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Betting while a sporting event is "in play" has created an opportunity for certain drone users to push an advantage, according to Green Party Senator Vincent P Martin.
He noted that if you are watching a race on TV, the images you see on screen are already seconds old.
And he warned that using a livestream can get those images just that bit faster.
This gives a valuable advantage, both in terms of time, and also access to an aerial view with more detail than the usual track-side cameras, potentially providing critical information as the race unfolds.
Senator Martin warned that unscrupulous parties are using these tactics to get an inside track, and he is calling for immediate action to be taken.
He told the Seanad that these practices "undermine the organisers" of races while giving some punters "an unfair advantage".
Racecourse owners have expressed their frustration to him that their events are being streamed to the black market, with gamblers paying to gain that all-important edge.
And Senator Martin said that the "awful blight" is on the increase, including in his home county of Kildare, where there are three race tracks.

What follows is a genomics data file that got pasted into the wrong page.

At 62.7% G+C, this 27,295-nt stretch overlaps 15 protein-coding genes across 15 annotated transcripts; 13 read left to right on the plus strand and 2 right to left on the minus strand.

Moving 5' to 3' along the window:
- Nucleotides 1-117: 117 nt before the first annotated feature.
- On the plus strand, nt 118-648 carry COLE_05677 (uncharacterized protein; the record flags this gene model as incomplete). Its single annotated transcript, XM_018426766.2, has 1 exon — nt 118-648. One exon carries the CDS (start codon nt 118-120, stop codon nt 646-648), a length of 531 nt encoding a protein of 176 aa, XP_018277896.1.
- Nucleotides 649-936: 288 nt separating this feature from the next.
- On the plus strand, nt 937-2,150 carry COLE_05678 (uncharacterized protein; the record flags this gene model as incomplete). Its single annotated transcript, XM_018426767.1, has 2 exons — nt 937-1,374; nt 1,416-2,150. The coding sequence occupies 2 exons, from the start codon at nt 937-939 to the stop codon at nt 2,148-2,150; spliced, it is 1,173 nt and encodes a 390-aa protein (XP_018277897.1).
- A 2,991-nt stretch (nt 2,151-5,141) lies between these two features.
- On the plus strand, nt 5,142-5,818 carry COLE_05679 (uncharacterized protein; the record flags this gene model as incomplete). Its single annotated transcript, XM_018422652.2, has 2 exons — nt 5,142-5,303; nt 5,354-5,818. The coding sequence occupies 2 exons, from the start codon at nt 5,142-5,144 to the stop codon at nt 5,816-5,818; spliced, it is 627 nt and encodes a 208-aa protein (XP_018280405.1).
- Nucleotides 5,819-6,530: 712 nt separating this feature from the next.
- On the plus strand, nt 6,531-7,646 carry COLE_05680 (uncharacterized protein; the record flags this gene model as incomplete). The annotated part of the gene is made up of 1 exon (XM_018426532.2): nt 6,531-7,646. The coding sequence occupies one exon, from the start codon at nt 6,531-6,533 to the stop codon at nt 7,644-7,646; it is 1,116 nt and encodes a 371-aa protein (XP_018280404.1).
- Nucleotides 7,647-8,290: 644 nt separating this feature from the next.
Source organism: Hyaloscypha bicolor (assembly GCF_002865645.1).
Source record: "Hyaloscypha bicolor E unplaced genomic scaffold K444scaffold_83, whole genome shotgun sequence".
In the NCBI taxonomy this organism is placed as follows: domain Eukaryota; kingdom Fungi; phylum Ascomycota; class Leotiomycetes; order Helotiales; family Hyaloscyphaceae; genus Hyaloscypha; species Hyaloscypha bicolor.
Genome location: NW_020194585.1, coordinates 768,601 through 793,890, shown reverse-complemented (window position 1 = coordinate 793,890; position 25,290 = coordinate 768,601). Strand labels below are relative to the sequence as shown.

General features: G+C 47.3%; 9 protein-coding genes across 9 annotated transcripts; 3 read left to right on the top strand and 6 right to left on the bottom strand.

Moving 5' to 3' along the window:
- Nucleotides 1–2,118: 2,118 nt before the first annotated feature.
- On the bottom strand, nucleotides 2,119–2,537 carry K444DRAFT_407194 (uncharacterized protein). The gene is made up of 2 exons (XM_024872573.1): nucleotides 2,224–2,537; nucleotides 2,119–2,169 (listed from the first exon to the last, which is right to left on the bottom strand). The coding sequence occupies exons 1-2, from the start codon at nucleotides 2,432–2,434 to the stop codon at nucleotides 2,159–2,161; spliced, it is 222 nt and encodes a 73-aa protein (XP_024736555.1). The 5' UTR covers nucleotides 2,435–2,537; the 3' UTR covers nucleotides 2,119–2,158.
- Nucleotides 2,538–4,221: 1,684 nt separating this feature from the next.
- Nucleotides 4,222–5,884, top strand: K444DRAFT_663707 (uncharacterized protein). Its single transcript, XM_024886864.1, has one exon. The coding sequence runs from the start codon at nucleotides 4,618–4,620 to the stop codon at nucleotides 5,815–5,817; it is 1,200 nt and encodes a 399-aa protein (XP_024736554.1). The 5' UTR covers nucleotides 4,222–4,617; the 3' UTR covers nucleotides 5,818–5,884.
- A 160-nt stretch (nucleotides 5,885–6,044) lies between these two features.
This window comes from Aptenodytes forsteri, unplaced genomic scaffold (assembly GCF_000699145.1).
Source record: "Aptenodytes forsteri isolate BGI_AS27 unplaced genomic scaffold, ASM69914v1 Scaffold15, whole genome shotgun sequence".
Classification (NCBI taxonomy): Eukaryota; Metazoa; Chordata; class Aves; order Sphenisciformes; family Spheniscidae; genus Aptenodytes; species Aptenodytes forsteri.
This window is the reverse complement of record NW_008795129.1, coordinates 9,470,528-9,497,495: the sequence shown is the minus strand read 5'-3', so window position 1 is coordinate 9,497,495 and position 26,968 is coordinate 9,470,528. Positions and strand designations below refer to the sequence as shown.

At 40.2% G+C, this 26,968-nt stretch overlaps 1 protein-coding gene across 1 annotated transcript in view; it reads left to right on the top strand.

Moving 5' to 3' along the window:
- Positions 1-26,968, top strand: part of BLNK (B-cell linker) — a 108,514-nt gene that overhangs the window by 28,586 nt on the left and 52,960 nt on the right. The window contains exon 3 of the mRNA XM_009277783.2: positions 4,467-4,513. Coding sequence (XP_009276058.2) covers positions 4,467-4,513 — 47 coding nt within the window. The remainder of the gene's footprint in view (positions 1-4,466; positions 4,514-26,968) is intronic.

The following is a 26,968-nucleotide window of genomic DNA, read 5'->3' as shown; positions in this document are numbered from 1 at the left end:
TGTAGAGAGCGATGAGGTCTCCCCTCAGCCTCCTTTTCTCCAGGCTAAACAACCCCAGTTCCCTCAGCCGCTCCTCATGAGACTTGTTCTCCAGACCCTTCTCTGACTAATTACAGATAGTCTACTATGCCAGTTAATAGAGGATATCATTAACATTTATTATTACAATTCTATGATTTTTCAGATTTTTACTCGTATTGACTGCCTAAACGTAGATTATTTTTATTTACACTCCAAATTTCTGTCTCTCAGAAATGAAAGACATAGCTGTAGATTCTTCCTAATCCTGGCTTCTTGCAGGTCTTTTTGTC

To tackle it, he is introducing the Regulation of Air Traffic Over Sporting Events Bill, an initiative he said racecourse owners are fully behind.
It would allow an organiser of any sporting venue to apply for a ban on the use of drones on their premises – if they believed an unfair betting advantage could be gained for an event.
At the very least, Senator Martin told RTÉ News, the bill will act as a catalyst to start a conversation on the issue.
If the Regulation of Air Traffic Over Sporting Events Bill is enacted in Ireland, it includes a fine of up to €4,000 and/or six months in jail for a first offence, rising to a €5,000 fine and/or a year in prison for a second offence.
The problem has already got attention at the highest levels in Britain.
"These drones are impressive devices costing over £20,000 (€23,500), loaded with top tech and piloted by Civil Aviation Authority-qualified people," the Racing Post reports.
"They are serious machines for serious operations who are winning hundreds of thousands of pounds using their time advantages," it says.
The British government recently rejected calls in the House of Lords to ban this use of drones.
Lord Callaghan, parliamentary under-secretary of state for the Department of Business, said suggestions that the drone operators are infringing on copyright law were not backed up.
But he added that the government would be open to hearing a stronger argument at a future point – if one could be made.
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